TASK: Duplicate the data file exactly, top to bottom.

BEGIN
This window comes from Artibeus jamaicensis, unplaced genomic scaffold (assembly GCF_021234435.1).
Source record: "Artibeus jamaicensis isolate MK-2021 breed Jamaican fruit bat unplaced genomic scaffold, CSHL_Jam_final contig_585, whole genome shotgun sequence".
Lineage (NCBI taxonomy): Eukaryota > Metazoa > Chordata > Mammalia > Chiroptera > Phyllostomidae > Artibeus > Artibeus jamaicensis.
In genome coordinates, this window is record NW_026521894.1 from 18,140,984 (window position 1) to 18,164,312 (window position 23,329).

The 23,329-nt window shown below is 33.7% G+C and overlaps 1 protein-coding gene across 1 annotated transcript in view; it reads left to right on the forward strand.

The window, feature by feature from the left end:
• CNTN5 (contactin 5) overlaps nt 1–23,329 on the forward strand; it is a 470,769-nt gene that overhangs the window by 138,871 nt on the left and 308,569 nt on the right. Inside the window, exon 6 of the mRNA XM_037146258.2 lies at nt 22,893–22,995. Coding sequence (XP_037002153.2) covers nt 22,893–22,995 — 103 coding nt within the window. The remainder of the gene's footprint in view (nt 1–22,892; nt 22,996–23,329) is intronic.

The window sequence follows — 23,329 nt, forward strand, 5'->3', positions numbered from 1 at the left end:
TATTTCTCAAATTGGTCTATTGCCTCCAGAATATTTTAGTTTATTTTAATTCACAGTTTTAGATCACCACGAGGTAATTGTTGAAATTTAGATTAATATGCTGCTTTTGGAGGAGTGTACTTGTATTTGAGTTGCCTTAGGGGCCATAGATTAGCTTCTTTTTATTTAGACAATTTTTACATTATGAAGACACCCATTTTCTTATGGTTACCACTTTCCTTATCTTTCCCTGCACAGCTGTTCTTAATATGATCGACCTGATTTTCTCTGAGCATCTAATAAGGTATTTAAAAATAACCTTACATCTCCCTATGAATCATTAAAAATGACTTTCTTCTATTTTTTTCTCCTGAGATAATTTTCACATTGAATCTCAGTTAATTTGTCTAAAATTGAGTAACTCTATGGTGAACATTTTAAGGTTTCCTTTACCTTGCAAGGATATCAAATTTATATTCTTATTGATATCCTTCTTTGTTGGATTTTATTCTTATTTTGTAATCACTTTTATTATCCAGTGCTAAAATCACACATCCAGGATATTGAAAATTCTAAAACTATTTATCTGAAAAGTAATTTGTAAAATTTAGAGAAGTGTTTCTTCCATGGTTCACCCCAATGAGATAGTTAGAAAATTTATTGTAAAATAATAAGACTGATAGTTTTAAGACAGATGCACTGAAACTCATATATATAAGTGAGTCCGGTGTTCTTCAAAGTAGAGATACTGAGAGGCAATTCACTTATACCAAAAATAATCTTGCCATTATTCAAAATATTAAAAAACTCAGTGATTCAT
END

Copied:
This window comes from Artibeus jamaicensis, unplaced genomic scaffold (assembly GCF_021234435.1).
Source record: "Artibeus jamaicensis isolate MK-2021 breed Jamaican fruit bat unplaced genomic scaffold, CSHL_Jam_final contig_585, whole genome shotgun sequence".
Lineage (NCBI taxonomy): Eukaryota > Metazoa > Chordata > Mammalia > Chiroptera > Phyllostomidae > Artibeus > Artibeus jamaicensis.
In genome coordinates, this window is record NW_026521894.1 from 18,140,984 (window position 1) to 18,164,312 (window position 23,329).

The 23,329-nt window shown below is 33.7% G+C and overlaps 1 protein-coding gene across 1 annotated transcript in view; it reads left to right on the forward strand.

The window, feature by feature from the left end:
• CNTN5 (contactin 5) overlaps nt 1–23,329 on the forward strand; it is a 470,769-nt gene that overhangs the window by 138,871 nt on the left and 308,569 nt on the right. Inside the window, exon 6 of the mRNA XM_037146258.2 lies at nt 22,893–22,995. Coding sequence (XP_037002153.2) covers nt 22,893–22,995 — 103 coding nt within the window. The remainder of the gene's footprint in view (nt 1–22,892; nt 22,996–23,329) is intronic.

The window sequence follows — 23,329 nt, forward strand, 5'->3', positions numbered from 1 at the left end:
TATTTCTCAAATTGGTCTATTGCCTCCAGAATATTTTAGTTTATTTTAATTCACAGTTTTAGATCACCACGAGGTAATTGTTGAAATTTAGATTAATATGCTGCTTTTGGAGGAGTGTACTTGTATTTGAGTTGCCTTAGGGGCCATAGATTAGCTTCTTTTTATTTAGACAATTTTTACATTATGAAGACACCCATTTTCTTATGGTTACCACTTTCCTTATCTTTCCCTGCACAGCTGTTCTTAATATGATCGACCTGATTTTCTCTGAGCATCTAATAAGGTATTTAAAAATAACCTTACATCTCCCTATGAATCATTAAAAATGACTTTCTTCTATTTTTTTCTCCTGAGATAATTTTCACATTGAATCTCAGTTAATTTGTCTAAAATTGAGTAACTCTATGGTGAACATTTTAAGGTTTCCTTTACCTTGCAAGGATATCAAATTTATATTCTTATTGATATCCTTCTTTGTTGGATTTTATTCTTATTTTGTAATCACTTTTATTATCCAGTGCTAAAATCACACATCCAGGATATTGAAAATTCTAAAACTATTTATCTGAAAAGTAATTTGTAAAATTTAGAGAAGTGTTTCTTCCATGGTTCACCCCAATGAGATAGTTAGAAAATTTATTGTAAAATAATAAGACTGATAGTTTTAAGACAGATGCACTGAAACTCATATATATAAGTGAGTCCGGTGTTCTTCAAAGTAGAGATACTGAGAGGCAATTCACTTATACCAAAAATAATCTTGCCATTATTCAAAATATTAAAAAACTCAGTGATTCAT